For some students, an intellectual change of pace takes them far from the typical jaunt to Europe. Amy Patterson ’99 remembers her arrival in Tanzania last fall as “a huge jolt” when the plane landed. She recalls being so overwhelmed by everything new and different that she truly appreciated the darkness of night and electricity rationing. “It would have been too much to also have to deal with shape and color that first night,” she said. From the moment of her arrival, Patterson was challenged to understand a whole different way of life, from lack of indoor plumbing to complications of the divisions between right and wrong, and good and bad.

She attended an American program and said the educational style emphasized experiential learning much more than Williams does. She noted the difficulty of incorporating this style into an institution like Williams. “Here there’s often the feeling that all the disciplines are separated. . .very compartmentalized,” she said. “It was really refreshing to have all those things — biology and anthropology, literature and ethics, economics and politics — pulled together. It felt right.”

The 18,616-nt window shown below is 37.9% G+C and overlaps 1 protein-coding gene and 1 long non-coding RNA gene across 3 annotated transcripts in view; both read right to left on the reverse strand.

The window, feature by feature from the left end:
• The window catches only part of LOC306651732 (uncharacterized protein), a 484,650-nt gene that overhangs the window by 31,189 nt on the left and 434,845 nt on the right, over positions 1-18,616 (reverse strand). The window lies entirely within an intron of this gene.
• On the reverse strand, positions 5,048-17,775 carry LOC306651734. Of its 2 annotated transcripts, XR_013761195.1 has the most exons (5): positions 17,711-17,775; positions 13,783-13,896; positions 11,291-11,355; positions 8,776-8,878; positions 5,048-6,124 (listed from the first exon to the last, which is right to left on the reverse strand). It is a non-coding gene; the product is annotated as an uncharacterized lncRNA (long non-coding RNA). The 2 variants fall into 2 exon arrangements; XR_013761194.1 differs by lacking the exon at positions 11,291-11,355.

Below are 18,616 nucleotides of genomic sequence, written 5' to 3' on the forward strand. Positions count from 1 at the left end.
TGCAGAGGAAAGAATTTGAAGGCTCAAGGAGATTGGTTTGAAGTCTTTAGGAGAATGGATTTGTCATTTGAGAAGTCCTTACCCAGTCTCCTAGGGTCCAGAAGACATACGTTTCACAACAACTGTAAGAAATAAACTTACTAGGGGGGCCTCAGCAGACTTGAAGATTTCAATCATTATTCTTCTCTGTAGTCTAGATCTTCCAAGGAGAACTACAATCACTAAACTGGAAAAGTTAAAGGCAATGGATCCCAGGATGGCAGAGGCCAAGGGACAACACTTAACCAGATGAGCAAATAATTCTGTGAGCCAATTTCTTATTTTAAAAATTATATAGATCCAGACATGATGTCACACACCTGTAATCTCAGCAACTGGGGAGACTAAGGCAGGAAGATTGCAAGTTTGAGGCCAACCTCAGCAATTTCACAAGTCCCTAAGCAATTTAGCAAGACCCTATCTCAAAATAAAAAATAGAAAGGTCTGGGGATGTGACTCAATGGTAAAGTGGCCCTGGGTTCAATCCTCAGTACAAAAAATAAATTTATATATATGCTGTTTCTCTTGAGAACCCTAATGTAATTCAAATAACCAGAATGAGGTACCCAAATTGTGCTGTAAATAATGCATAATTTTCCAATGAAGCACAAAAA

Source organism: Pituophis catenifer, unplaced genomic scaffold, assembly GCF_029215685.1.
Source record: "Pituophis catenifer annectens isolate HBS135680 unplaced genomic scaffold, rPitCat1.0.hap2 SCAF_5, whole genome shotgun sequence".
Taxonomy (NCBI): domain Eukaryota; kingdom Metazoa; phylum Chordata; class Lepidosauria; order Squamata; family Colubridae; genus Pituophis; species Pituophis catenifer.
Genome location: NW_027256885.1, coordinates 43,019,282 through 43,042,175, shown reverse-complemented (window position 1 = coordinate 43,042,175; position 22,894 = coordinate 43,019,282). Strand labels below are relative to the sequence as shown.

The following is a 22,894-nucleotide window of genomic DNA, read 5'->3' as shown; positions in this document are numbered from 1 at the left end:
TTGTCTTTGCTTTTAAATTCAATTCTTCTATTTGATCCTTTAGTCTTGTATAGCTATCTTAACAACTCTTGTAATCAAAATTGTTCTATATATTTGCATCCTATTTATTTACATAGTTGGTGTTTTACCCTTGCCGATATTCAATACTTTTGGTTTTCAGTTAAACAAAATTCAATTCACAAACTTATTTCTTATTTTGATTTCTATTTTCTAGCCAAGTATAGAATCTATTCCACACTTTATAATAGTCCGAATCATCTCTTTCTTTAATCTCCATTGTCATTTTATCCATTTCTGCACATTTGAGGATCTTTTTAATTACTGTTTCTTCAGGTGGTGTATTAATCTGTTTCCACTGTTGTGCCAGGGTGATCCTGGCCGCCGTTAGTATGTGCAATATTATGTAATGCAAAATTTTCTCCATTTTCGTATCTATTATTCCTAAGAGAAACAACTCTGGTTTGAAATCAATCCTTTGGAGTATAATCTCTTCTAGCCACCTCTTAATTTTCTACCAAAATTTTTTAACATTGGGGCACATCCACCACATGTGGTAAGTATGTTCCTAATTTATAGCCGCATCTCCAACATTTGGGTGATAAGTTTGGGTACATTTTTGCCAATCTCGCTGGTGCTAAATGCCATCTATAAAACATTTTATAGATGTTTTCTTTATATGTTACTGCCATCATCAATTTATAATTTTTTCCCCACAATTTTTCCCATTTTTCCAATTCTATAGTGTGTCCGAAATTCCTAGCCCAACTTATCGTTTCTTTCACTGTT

After settling in to such different ways of life while abroad, many students are anxious about returning to Williams. McKeon said the most difficult part about coming back is not having people with whom to share such a prolonged, intense experience. In answer to that need, she arranges three or four log lunches throughout each semester, during which students can present slides and stories of their time away.

Despite the adjustment, “by and large people are really happy to be back,” said McKeon.

“I sometimes still feel detached from the Williams community,” said Roshan Jain ’99 who spent last year at the London School of Economics. “I’m probably not as tied to it as I was before I left, but going abroad helped me gain a new perspective on Williams, not as a world but as a place.”

McKeon requires students to submit a lengthy report to her upon their return, before they can receive credit. She said she has never heard a student say they wished they hadn’t studied abroad. Even if people find problems with their program or their location, they still recommend the study abroad experience.